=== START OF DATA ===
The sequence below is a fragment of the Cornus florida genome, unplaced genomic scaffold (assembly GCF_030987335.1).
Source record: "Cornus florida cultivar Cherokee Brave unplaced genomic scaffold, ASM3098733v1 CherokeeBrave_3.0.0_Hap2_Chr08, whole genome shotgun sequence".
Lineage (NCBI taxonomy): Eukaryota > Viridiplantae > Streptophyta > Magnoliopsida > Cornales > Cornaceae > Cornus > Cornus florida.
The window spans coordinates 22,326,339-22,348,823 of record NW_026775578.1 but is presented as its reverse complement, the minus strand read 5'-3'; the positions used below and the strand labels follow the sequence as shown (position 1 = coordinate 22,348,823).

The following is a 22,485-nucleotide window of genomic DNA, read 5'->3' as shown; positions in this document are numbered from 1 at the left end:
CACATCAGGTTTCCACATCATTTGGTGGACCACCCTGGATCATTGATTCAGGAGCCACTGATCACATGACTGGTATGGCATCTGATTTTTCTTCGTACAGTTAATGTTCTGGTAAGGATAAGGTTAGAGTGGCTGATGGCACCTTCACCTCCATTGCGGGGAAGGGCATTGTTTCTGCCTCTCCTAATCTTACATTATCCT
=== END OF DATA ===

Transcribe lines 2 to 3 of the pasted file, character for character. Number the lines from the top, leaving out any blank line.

Source record: "Cornus florida cultivar Cherokee Brave unplaced genomic scaffold, ASM3098733v1 CherokeeBrave_3.0.0_Hap2_Chr08, whole genome shotgun sequence".
Lineage (NCBI taxonomy): Eukaryota > Viridiplantae > Streptophyta > Magnoliopsida > Cornales > Cornaceae > Cornus > Cornus florida.